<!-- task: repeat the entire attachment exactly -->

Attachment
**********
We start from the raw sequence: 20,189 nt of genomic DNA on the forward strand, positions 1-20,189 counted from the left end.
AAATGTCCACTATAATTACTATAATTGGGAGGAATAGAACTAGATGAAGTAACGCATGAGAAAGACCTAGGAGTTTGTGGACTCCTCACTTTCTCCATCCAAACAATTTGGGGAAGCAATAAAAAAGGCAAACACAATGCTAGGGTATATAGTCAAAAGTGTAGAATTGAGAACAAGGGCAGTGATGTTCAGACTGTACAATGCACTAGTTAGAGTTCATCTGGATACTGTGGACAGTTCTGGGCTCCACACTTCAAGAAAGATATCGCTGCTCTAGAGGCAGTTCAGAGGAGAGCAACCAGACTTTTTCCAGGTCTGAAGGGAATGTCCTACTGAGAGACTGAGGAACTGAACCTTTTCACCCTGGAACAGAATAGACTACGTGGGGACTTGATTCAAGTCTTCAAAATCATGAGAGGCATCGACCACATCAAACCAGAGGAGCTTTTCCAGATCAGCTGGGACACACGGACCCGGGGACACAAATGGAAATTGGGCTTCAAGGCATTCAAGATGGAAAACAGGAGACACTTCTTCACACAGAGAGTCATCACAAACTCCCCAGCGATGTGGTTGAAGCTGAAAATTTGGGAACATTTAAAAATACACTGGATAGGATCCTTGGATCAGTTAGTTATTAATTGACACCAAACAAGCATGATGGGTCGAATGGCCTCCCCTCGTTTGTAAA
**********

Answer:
We start from the raw sequence: 20,189 nt of genomic DNA on the forward strand, positions 1-20,189 counted from the left end.
AAATGTCCACTATAATTACTATAATTGGGAGGAATAGAACTAGATGAAGTAACGCATGAGAAAGACCTAGGAGTTTGTGGACTCCTCACTTTCTCCATCCAAACAATTTGGGGAAGCAATAAAAAAGGCAAACACAATGCTAGGGTATATAGTCAAAAGTGTAGAATTGAGAACAAGGGCAGTGATGTTCAGACTGTACAATGCACTAGTTAGAGTTCATCTGGATACTGTGGACAGTTCTGGGCTCCACACTTCAAGAAAGATATCGCTGCTCTAGAGGCAGTTCAGAGGAGAGCAACCAGACTTTTTCCAGGTCTGAAGGGAATGTCCTACTGAGAGACTGAGGAACTGAACCTTTTCACCCTGGAACAGAATAGACTACGTGGGGACTTGATTCAAGTCTTCAAAATCATGAGAGGCATCGACCACATCAAACCAGAGGAGCTTTTCCAGATCAGCTGGGACACACGGACCCGGGGACACAAATGGAAATTGGGCTTCAAGGCATTCAAGATGGAAAACAGGAGACACTTCTTCACACAGAGAGTCATCACAAACTCCCCAGCGATGTGGTTGAAGCTGAAAATTTGGGAACATTTAAAAATACACTGGATAGGATCCTTGGATCAGTTAGTTATTAATTGACACCAAACAAGCATGATGGGTCGAATGGCCTCCCCTCGTTTGTAAA